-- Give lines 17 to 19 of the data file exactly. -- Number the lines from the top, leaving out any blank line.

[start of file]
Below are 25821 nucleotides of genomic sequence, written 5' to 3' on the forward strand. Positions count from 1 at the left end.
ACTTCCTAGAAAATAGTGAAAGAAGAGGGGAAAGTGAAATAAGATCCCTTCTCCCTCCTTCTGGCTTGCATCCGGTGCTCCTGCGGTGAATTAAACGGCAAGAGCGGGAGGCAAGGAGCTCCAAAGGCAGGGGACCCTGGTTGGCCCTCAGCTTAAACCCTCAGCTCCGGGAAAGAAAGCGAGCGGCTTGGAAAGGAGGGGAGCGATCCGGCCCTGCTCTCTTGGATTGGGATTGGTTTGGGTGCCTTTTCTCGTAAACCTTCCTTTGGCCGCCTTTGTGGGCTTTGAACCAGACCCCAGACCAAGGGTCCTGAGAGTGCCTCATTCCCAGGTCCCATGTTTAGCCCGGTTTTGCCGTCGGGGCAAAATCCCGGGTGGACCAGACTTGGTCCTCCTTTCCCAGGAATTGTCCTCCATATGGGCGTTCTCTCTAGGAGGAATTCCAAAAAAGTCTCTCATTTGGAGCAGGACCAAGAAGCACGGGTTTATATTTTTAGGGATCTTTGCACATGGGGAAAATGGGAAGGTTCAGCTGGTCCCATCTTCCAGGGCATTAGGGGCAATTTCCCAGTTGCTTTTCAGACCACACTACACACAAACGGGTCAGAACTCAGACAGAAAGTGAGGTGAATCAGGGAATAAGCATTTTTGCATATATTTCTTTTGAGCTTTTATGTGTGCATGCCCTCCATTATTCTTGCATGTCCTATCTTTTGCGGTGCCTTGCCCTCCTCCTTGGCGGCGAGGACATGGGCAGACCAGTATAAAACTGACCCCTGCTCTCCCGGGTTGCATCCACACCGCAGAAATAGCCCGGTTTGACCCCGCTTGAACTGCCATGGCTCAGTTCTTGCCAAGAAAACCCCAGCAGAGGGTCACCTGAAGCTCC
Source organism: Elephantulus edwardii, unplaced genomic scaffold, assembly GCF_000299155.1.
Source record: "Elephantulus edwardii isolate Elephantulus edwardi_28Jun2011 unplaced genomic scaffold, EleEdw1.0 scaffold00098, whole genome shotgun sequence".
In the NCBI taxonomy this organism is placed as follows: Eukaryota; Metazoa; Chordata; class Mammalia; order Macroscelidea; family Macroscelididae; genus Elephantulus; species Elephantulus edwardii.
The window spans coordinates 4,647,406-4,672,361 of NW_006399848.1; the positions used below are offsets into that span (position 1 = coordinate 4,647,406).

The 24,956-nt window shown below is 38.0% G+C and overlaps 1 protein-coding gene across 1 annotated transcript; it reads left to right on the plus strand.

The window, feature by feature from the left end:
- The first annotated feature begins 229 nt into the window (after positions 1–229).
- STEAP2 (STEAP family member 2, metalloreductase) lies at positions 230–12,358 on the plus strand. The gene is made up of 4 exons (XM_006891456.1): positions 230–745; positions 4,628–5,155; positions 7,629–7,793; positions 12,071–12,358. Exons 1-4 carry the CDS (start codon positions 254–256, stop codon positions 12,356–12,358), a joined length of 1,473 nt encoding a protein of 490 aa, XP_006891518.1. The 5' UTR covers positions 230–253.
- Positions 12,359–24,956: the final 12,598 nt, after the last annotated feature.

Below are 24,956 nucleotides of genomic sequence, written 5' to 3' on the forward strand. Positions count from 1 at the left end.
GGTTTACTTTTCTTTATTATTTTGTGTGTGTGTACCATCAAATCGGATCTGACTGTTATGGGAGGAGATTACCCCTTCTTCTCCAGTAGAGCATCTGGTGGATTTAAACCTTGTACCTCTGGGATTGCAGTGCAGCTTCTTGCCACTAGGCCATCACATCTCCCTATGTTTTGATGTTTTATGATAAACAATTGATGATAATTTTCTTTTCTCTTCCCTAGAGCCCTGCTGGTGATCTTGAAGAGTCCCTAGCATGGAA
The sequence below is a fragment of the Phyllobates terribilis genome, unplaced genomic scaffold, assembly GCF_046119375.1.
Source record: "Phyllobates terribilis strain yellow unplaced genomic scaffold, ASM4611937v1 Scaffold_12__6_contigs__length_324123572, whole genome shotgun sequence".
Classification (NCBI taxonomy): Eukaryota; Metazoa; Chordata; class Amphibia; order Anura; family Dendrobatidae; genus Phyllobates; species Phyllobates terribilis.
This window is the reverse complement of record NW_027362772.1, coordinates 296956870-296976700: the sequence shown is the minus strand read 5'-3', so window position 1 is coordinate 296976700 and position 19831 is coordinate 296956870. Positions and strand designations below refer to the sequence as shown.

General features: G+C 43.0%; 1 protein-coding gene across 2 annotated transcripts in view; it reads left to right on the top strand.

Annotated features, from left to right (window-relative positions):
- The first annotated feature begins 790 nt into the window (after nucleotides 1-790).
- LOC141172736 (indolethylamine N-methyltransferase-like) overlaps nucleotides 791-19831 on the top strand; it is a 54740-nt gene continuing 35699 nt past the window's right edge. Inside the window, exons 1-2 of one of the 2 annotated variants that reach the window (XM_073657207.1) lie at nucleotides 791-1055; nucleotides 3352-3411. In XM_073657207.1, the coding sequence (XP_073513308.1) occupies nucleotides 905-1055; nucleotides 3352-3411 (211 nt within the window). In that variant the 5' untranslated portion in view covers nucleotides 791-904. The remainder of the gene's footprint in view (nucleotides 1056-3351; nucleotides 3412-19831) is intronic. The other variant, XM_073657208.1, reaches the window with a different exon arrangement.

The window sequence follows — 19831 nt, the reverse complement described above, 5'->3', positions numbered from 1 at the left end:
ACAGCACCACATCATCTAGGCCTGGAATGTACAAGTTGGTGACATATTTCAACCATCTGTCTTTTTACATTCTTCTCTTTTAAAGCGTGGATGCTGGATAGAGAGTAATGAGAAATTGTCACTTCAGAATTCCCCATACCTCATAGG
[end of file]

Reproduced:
This window is the reverse complement of record NW_027362772.1, coordinates 296956870-296976700: the sequence shown is the minus strand read 5'-3', so window position 1 is coordinate 296976700 and position 19831 is coordinate 296956870. Positions and strand designations below refer to the sequence as shown.

General features: G+C 43.0%; 1 protein-coding gene across 2 annotated transcripts in view; it reads left to right on the top strand.

Annotated features, from left to right (window-relative positions):